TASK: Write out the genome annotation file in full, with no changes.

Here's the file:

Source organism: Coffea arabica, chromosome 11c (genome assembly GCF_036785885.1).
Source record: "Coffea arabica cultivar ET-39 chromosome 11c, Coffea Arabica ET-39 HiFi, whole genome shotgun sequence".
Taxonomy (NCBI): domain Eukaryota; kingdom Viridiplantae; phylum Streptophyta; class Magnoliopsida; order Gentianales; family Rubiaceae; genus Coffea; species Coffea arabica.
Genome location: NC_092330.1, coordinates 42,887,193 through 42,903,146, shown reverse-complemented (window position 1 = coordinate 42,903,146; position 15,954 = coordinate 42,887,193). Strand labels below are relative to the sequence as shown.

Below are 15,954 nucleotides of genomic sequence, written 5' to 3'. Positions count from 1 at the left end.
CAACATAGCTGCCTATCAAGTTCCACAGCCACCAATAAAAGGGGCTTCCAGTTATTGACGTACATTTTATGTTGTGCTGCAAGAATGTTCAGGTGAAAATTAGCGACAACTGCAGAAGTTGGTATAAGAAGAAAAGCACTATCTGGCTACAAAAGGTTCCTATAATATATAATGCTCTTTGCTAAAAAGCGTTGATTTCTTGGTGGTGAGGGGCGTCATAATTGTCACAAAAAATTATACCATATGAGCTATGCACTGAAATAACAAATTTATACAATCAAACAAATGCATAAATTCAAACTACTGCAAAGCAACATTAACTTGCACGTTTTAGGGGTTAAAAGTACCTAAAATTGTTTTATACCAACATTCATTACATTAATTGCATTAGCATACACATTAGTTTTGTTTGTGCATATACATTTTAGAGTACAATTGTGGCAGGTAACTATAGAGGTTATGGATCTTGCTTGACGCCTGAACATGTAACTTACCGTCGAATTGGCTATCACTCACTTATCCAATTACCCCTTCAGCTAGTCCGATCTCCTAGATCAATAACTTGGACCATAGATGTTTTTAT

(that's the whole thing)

Source organism: Coffea arabica, chromosome 11c (genome assembly GCF_036785885.1).
Source record: "Coffea arabica cultivar ET-39 chromosome 11c, Coffea Arabica ET-39 HiFi, whole genome shotgun sequence".
Taxonomy (NCBI): domain Eukaryota; kingdom Viridiplantae; phylum Streptophyta; class Magnoliopsida; order Gentianales; family Rubiaceae; genus Coffea; species Coffea arabica.
Genome location: NC_092330.1, coordinates 42,887,193 through 42,903,146, shown reverse-complemented (window position 1 = coordinate 42,903,146; position 15,954 = coordinate 42,887,193). Strand labels below are relative to the sequence as shown.

Below are 15,954 nucleotides of genomic sequence, written 5' to 3'. Positions count from 1 at the left end.
CAACATAGCTGCCTATCAAGTTCCACAGCCACCAATAAAAGGGGCTTCCAGTTATTGACGTACATTTTATGTTGTGCTGCAAGAATGTTCAGGTGAAAATTAGCGACAACTGCAGAAGTTGGTATAAGAAGAAAAGCACTATCTGGCTACAAAAGGTTCCTATAATATATAATGCTCTTTGCTAAAAAGCGTTGATTTCTTGGTGGTGAGGGGCGTCATAATTGTCACAAAAAATTATACCATATGAGCTATGCACTGAAATAACAAATTTATACAATCAAACAAATGCATAAATTCAAACTACTGCAAAGCAACATTAACTTGCACGTTTTAGGGGTTAAAAGTACCTAAAATTGTTTTATACCAACATTCATTACATTAATTGCATTAGCATACACATTAGTTTTGTTTGTGCATATACATTTTAGAGTACAATTGTGGCAGGTAACTATAGAGGTTATGGATCTTGCTTGACGCCTGAACATGTAACTTACCGTCGAATTGGCTATCACTCACTTATCCAATTACCCCTTCAGCTAGTCCGATCTCCTAGATCAATAACTTGGACCATAGATGTTTTTAT